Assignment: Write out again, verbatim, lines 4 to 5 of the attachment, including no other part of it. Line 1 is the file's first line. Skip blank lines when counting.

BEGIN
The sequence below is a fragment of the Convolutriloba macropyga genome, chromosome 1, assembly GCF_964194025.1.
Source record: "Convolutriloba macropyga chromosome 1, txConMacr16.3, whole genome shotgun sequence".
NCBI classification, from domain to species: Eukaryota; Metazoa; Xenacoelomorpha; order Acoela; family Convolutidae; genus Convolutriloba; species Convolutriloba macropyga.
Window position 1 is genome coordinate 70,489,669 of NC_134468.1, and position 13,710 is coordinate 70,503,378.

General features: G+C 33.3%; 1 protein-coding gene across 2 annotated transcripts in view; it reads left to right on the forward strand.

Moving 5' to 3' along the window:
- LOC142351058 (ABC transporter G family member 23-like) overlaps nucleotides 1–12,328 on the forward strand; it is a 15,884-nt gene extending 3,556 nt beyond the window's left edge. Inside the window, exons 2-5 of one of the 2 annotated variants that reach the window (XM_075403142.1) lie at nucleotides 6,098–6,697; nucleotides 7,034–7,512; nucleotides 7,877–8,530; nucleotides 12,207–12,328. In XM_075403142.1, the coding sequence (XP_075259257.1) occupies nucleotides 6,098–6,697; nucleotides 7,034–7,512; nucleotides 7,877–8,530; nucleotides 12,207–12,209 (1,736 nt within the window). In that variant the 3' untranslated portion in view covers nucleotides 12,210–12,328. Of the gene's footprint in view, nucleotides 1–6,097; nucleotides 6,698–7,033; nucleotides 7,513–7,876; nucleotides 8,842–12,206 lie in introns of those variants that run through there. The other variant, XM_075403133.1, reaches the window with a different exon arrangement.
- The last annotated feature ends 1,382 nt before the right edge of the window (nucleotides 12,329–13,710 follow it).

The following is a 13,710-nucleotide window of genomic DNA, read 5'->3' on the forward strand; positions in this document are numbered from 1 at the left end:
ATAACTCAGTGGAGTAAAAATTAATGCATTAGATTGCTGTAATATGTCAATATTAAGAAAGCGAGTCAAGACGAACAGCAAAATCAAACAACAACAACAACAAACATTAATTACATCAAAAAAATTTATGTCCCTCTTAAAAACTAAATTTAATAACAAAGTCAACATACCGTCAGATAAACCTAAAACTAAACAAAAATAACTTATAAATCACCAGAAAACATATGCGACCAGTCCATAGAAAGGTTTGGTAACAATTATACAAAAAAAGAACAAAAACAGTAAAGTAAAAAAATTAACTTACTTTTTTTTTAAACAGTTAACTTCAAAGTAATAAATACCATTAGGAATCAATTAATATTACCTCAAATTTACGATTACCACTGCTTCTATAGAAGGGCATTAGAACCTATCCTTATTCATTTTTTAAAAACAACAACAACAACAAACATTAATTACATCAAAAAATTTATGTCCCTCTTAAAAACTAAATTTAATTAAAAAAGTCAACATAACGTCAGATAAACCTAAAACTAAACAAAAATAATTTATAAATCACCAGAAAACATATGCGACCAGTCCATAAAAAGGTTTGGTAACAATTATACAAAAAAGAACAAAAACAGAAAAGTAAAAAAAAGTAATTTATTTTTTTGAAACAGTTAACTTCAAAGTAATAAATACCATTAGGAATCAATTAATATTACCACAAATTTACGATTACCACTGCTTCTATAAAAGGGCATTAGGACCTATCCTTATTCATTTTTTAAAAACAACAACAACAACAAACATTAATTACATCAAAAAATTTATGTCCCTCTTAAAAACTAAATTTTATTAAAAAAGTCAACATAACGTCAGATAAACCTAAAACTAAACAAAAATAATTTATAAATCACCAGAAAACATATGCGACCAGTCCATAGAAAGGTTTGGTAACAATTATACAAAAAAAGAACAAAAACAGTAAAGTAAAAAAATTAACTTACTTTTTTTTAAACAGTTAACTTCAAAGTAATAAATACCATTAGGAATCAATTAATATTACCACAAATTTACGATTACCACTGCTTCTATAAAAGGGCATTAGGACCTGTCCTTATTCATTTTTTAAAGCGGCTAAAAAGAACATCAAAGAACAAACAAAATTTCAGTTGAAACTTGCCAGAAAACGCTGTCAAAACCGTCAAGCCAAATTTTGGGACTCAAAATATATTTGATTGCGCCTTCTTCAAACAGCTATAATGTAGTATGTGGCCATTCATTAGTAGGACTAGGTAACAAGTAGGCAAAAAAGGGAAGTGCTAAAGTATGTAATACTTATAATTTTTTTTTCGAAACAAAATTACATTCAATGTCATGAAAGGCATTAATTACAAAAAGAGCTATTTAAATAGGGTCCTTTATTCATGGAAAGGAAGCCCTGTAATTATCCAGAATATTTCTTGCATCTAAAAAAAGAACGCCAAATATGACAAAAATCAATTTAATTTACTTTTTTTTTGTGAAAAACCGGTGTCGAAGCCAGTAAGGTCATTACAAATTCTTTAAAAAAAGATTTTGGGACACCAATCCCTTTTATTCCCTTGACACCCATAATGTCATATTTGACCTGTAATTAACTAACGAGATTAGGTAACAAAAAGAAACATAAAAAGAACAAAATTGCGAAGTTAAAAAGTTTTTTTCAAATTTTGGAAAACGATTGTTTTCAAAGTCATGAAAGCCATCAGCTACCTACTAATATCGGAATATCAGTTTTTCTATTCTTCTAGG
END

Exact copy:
Window position 1 is genome coordinate 70,489,669 of NC_134468.1, and position 13,710 is coordinate 70,503,378.

General features: G+C 33.3%; 1 protein-coding gene across 2 annotated transcripts in view; it reads left to right on the forward strand.